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Scientific Articles

Intermittent PTH Treatment Improves Bone and Muscle in Glucocorticoid Treated Mdx Mice: A Model of Duchenne Muscular Dystrophy

key information

source: Bone

year: 2019

authors: Yoon SH, Grynpas M, Mitchell J


Duchenne Muscular Dystrophy (DMD) is a progressive muscle disorder caused by genetic mutations of the dystrophin encoding gene. In the absence of functional dystrophin, DMD patients suffer from muscle inflammation and wasting, as well as compromised bone health with increased risk of fracture. The use of high dose glucocorticoids (GC) as the standard therapy also contributes to bone fragility. This study examined the effects of intermittent, daily administered parathyroid hormone (iPTH), an approved bone anabolic therapy, on growing bone and dystrophic muscle in the presence and absence of prednisone treatment using the Mdx mouse model of DMD. Five-weeks of prednisone treatment in Mdx mice decreased cortical bone thickness and area (p < 0.001), with a large increase in endocortical osteoclasts that were significantly improved by PTH treatment (p < 0.001). GC-induced decreases in cortical bone toughness and modulus were improved with iPTH therapy (p < 0.05).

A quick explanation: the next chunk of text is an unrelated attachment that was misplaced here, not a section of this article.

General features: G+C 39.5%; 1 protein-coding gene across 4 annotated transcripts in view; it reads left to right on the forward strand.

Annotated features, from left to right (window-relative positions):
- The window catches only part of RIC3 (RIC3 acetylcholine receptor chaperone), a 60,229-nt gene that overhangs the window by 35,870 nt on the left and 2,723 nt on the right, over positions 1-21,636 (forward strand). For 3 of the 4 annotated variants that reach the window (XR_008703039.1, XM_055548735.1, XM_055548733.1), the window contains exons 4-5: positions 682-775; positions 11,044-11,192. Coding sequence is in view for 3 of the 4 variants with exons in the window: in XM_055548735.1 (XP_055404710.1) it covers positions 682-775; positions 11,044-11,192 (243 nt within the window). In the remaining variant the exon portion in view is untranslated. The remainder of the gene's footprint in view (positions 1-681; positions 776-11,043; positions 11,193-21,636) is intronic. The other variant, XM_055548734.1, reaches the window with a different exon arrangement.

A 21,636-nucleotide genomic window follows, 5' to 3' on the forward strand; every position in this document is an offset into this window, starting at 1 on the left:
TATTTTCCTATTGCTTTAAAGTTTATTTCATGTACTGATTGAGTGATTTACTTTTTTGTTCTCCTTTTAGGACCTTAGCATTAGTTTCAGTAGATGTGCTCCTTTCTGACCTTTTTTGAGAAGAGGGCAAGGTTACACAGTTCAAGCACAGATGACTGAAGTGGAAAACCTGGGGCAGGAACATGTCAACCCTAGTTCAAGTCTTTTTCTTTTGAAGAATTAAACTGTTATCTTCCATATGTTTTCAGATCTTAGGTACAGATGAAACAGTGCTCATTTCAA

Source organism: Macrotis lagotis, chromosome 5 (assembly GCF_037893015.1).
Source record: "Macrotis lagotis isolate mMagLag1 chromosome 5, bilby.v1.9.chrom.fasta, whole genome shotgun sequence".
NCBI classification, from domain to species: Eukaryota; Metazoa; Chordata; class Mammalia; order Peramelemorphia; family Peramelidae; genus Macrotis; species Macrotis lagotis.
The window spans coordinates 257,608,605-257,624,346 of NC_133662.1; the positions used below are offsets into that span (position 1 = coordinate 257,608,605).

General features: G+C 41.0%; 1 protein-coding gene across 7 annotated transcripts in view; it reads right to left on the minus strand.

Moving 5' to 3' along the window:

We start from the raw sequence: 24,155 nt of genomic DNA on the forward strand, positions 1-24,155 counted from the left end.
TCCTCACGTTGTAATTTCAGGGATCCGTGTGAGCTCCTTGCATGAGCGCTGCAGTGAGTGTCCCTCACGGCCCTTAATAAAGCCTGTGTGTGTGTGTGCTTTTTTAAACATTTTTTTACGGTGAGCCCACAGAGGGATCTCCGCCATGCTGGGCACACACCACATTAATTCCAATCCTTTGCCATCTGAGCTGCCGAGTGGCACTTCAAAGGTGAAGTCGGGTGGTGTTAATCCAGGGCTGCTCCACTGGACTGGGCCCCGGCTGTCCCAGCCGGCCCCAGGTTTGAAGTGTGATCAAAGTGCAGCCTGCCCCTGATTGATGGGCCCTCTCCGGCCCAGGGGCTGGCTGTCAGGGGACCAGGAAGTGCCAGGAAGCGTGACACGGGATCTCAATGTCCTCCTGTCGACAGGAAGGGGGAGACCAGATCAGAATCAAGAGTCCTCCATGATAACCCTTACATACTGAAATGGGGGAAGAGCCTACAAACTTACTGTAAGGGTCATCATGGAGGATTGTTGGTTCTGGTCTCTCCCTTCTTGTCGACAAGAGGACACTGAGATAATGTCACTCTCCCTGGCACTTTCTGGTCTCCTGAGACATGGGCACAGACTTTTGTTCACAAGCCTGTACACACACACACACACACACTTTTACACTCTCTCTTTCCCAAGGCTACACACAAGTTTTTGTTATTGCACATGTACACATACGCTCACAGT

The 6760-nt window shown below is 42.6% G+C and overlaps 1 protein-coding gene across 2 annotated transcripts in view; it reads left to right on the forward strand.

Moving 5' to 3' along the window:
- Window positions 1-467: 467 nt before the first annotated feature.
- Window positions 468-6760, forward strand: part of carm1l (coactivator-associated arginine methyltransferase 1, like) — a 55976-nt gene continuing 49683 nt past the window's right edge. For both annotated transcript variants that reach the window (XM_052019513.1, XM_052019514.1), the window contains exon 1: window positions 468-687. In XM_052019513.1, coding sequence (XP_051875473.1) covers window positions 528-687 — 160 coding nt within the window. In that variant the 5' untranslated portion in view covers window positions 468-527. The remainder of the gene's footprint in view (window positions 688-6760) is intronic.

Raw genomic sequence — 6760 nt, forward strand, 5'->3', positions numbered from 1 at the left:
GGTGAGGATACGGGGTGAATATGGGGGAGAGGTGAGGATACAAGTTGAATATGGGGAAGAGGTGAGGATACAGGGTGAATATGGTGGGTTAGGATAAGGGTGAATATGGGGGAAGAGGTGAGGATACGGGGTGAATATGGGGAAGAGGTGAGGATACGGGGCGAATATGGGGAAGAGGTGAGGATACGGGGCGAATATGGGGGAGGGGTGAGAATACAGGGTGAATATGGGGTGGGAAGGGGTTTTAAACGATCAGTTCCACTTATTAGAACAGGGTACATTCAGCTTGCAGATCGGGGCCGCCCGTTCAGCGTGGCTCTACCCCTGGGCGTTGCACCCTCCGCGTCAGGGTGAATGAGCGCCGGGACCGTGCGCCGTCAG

Mdx mice showed significantly less bone mass in trabecular compartments of lumbar vertebrae and iPTH treatment, with or without glucocorticoids, significantly improved structural and material properties of this bone. Prednisone improved grip strength and endurance of treadmill running, which were maintained and further improved, respectively, in co-treated Mdx mice. Altogether, our study demonstrates that iPTH therapy significantly ameliorated GC-induced bone loss and maintained or further enhanced the positive effects of GCs on dystrophic muscle function. These findings give insight into the potential for use of teriparatide to treat growing bone in children with DMD.

organization: Mount Sinai Health System, Canada; University of Toronto, Canada

DOI: 10.1016/j.bone.2019.01.028

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